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Operation Pacific

Operation Pacific(1951)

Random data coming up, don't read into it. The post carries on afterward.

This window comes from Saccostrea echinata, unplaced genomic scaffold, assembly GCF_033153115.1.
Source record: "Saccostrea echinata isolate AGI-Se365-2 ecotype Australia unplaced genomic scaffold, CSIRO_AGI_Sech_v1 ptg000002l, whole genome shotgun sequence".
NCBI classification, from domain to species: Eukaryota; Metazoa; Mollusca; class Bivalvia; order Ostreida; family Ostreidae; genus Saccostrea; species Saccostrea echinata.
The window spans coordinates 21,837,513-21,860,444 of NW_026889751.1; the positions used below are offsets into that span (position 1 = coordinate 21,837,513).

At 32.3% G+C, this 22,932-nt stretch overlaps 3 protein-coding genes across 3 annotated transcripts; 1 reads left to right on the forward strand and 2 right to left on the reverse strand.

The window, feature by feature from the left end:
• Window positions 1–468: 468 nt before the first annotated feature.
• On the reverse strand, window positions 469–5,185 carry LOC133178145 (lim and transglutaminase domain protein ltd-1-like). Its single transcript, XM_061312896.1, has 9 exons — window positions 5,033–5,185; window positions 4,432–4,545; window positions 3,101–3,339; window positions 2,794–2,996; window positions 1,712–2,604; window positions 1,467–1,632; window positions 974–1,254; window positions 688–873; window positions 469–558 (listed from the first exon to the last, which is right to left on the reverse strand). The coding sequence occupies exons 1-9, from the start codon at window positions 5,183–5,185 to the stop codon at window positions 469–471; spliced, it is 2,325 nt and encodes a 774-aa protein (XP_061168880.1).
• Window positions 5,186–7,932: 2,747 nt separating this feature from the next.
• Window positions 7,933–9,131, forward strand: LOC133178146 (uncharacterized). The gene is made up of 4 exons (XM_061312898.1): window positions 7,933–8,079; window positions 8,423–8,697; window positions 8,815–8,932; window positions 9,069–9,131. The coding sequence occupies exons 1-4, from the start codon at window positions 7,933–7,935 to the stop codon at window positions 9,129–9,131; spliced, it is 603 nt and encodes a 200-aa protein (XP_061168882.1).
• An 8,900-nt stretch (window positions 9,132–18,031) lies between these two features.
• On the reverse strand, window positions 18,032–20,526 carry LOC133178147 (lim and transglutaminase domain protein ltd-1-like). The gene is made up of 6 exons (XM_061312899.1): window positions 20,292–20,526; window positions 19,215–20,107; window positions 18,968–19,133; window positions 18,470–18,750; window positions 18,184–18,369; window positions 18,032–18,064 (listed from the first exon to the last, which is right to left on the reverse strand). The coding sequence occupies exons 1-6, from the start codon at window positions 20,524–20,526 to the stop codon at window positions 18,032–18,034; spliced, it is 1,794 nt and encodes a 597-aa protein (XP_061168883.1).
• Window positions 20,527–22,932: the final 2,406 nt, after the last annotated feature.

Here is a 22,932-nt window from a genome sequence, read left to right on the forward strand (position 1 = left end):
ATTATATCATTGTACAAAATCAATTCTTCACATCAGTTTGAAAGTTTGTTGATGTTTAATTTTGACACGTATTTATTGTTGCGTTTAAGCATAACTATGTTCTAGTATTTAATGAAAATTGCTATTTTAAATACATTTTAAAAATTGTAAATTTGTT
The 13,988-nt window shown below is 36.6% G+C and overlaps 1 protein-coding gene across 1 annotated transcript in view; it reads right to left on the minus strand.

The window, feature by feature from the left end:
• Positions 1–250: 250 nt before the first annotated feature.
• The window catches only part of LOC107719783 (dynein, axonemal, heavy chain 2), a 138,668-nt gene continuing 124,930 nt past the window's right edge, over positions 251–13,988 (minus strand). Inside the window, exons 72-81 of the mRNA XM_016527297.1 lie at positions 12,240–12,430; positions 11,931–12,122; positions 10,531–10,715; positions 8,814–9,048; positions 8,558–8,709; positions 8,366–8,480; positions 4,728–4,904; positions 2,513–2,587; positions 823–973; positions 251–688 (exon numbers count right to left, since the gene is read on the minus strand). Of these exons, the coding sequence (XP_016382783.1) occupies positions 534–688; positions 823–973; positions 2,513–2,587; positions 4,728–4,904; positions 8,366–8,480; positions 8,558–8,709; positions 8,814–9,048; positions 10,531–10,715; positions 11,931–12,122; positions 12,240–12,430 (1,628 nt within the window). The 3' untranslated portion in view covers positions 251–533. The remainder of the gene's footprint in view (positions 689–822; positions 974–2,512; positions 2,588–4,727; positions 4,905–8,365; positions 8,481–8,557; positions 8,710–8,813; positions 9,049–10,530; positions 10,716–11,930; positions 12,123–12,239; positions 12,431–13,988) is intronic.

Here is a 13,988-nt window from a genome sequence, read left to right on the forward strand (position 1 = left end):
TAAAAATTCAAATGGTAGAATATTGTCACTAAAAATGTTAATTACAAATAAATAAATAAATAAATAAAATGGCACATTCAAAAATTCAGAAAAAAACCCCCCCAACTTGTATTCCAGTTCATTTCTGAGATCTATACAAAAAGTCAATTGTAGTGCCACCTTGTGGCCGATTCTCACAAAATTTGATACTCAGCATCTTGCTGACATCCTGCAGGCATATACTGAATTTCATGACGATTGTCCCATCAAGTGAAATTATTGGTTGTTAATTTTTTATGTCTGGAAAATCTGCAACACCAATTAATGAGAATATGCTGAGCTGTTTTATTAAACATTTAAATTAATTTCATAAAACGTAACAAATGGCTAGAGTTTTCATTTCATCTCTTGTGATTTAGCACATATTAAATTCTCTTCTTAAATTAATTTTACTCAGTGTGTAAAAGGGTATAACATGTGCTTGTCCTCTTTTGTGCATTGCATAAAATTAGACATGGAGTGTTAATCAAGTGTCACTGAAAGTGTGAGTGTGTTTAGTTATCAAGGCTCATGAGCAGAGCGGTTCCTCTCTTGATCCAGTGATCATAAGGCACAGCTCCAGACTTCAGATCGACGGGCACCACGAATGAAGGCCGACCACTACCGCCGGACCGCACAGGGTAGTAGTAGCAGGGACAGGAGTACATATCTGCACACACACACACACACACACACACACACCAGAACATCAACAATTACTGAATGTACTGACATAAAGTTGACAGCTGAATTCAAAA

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At night, in a quiet bay in the South Pacific, submarine officer "Duke" Gifford watches as a group of children and nuns is loaded onto rafts and transported aboard the submarine Thunderfish . While the children, which include a newborn infant nicknamed "Butch," are fed, a Japanese aircraft carrier is sighted, and the crew springs to action. Although the American torpedoes hit the enemy ship, they fail to fire, and the Japanese, now alerted to the submarine's presence, attack. The crew of the Thunderfish evades the enemy depth charges and sets course for Pearl Harbor. In the quiet that follows, Capt. "Pop" Perry asks Duke if he has heard from his ex-wife, Mary Stuart, who is now living in Honolulu. Duke reminisces about their divorce, blaming his dedication to work for the fact that he was at sea for both the birth and death of their son. After the Thunderfish arrives in port, Duke visits Butch at the hospital and by accident, encounters Mary, who is now a Navy nurse. The two still care deeply for each other, and share a passionate kiss, but when Duke asks if they can make a fresh start, Mary replies that she has a date with Navy pilot Bob Perry, Pop's brother. Later, Duke, Pop, Mary and Bob encounter one another at same restaurant. Bob, who has always felt overshadowed by Duke's exploits, announces that he and Mary are engaged to be married. Although Mary admits that she has not actually consented, when Duke tries to force a confrontation, she leaves with Bob. Duke follows with flowers, and he and Mary talk about their marriage, but before he can finish, Duke is summoned to settle a dispute between some of his crew and a group of Hawaiians. After the conflict is resolved satisfactorily, the Thunderfish is sent back to sea, where the crew again experiences problems with defective torpedoes. Pop is invited to go ashore and help fix the problem, and recommends Duke to head the next patrol. Before they return to port, they spot an enemy freighter. When the torpedoes again fail to explode, the Japanese ship runs up a white flag. Although he is puzzled by the action, Pop orders the submarine to surface and approach the vessel. The ship is a decoy, however, and opens fire on the Thunderfish . Although he knows he will not be able to get below deck in time, the wounded Pop orders the submarine to submerge. Then, under orders from the angry Duke, the crew rams the Japanese ship and sinks it. The crew heads home in their badly damaged submarine, and after a investigation, a service is held for Pop, whose body was never recovered. Bob believes that Duke gave the order to submerge and accuses him of trying to be a hero. Duke explains what really happened, but when Mary tries to sympathize with him, Duke rejects her efforts and adds that his only concern is keeping the crew of the Thunderfish together. After making his case to the commander, Duke and his men work to solve the torpedo problems and eventually achieve success with a new type of firing pin. One day, Duke invites Mary to dinner, but she declines, explaining that their relationship is doomed to fail because he will not let her comfort him when things go wrong. Nursing commander Steele, having overheard the conversation, advises Mary to take Duke as he is. Mary and Duke's problems are still unresolved when the Thunderfish again puts to sea. While tracking down the source of some major explosions, the crew happens upon the Japanese fleet heading for Leyte. Although it will put themselves in great danger, Duke orders the radio man to alert the American forces. They then fire all available torpedoes and, while battered by depth charges, destroy an aircraft carrier. After the U.S. attack begins, Thunderfish is asked to help rescue downed flyers. Under attack from Japanese planes, the men enact the rescues, and Duke is wounded while rescuing Bob. When they again dock in Pearl Harbor, Mary is waiting for Duke, and together they head for the hospital to adopt Butch.